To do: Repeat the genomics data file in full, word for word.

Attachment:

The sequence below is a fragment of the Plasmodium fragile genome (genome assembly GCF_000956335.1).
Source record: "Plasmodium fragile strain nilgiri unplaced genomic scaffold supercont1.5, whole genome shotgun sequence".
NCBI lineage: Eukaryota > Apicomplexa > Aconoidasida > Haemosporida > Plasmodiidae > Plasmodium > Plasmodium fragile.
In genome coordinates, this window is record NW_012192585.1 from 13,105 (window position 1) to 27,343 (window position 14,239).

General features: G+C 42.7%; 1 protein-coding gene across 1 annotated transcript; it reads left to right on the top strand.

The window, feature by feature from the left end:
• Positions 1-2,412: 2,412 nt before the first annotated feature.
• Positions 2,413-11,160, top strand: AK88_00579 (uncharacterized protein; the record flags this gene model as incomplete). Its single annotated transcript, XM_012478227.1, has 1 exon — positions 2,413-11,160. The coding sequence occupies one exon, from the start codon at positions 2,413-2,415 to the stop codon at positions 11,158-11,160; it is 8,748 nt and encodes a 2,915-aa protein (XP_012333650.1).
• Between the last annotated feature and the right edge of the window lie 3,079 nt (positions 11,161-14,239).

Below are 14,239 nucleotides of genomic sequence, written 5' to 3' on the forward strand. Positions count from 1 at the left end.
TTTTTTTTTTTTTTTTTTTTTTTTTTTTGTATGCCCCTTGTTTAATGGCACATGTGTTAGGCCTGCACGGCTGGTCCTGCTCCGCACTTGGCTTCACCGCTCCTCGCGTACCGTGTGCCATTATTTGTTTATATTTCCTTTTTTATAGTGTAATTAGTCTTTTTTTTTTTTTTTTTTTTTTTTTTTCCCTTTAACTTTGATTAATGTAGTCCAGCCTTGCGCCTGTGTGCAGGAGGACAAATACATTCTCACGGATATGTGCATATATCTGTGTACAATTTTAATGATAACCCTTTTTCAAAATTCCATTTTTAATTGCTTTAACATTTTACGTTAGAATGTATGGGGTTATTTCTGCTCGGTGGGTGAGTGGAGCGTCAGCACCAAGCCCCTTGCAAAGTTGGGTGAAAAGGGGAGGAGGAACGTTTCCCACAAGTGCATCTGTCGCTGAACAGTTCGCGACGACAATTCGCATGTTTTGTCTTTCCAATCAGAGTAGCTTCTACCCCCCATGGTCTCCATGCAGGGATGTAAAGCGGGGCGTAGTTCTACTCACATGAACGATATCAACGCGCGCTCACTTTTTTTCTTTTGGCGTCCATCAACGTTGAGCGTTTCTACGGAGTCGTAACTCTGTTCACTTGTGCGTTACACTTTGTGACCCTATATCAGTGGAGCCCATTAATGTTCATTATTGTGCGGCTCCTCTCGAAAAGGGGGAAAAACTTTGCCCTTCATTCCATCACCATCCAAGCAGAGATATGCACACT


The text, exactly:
The sequence below is a fragment of the Plasmodium fragile genome (genome assembly GCF_000956335.1).
Source record: "Plasmodium fragile strain nilgiri unplaced genomic scaffold supercont1.5, whole genome shotgun sequence".
NCBI lineage: Eukaryota > Apicomplexa > Aconoidasida > Haemosporida > Plasmodiidae > Plasmodium > Plasmodium fragile.
In genome coordinates, this window is record NW_012192585.1 from 13,105 (window position 1) to 27,343 (window position 14,239).

General features: G+C 42.7%; 1 protein-coding gene across 1 annotated transcript; it reads left to right on the top strand.

The window, feature by feature from the left end:
• Positions 1-2,412: 2,412 nt before the first annotated feature.
• Positions 2,413-11,160, top strand: AK88_00579 (uncharacterized protein; the record flags this gene model as incomplete). Its single annotated transcript, XM_012478227.1, has 1 exon — positions 2,413-11,160. The coding sequence occupies one exon, from the start codon at positions 2,413-2,415 to the stop codon at positions 11,158-11,160; it is 8,748 nt and encodes a 2,915-aa protein (XP_012333650.1).
• Between the last annotated feature and the right edge of the window lie 3,079 nt (positions 11,161-14,239).

Below are 14,239 nucleotides of genomic sequence, written 5' to 3' on the forward strand. Positions count from 1 at the left end.
TTTTTTTTTTTTTTTTTTTTTTTTTTTTGTATGCCCCTTGTTTAATGGCACATGTGTTAGGCCTGCACGGCTGGTCCTGCTCCGCACTTGGCTTCACCGCTCCTCGCGTACCGTGTGCCATTATTTGTTTATATTTCCTTTTTTATAGTGTAATTAGTCTTTTTTTTTTTTTTTTTTTTTTTTTTTCCCTTTAACTTTGATTAATGTAGTCCAGCCTTGCGCCTGTGTGCAGGAGGACAAATACATTCTCACGGATATGTGCATATATCTGTGTACAATTTTAATGATAACCCTTTTTCAAAATTCCATTTTTAATTGCTTTAACATTTTACGTTAGAATGTATGGGGTTATTTCTGCTCGGTGGGTGAGTGGAGCGTCAGCACCAAGCCCCTTGCAAAGTTGGGTGAAAAGGGGAGGAGGAACGTTTCCCACAAGTGCATCTGTCGCTGAACAGTTCGCGACGACAATTCGCATGTTTTGTCTTTCCAATCAGAGTAGCTTCTACCCCCCATGGTCTCCATGCAGGGATGTAAAGCGGGGCGTAGTTCTACTCACATGAACGATATCAACGCGCGCTCACTTTTTTTCTTTTGGCGTCCATCAACGTTGAGCGTTTCTACGGAGTCGTAACTCTGTTCACTTGTGCGTTACACTTTGTGACCCTATATCAGTGGAGCCCATTAATGTTCATTATTGTGCGGCTCCTCTCGAAAAGGGGGAAAAACTTTGCCCTTCATTCCATCACCATCCAAGCAGAGATATGCACACT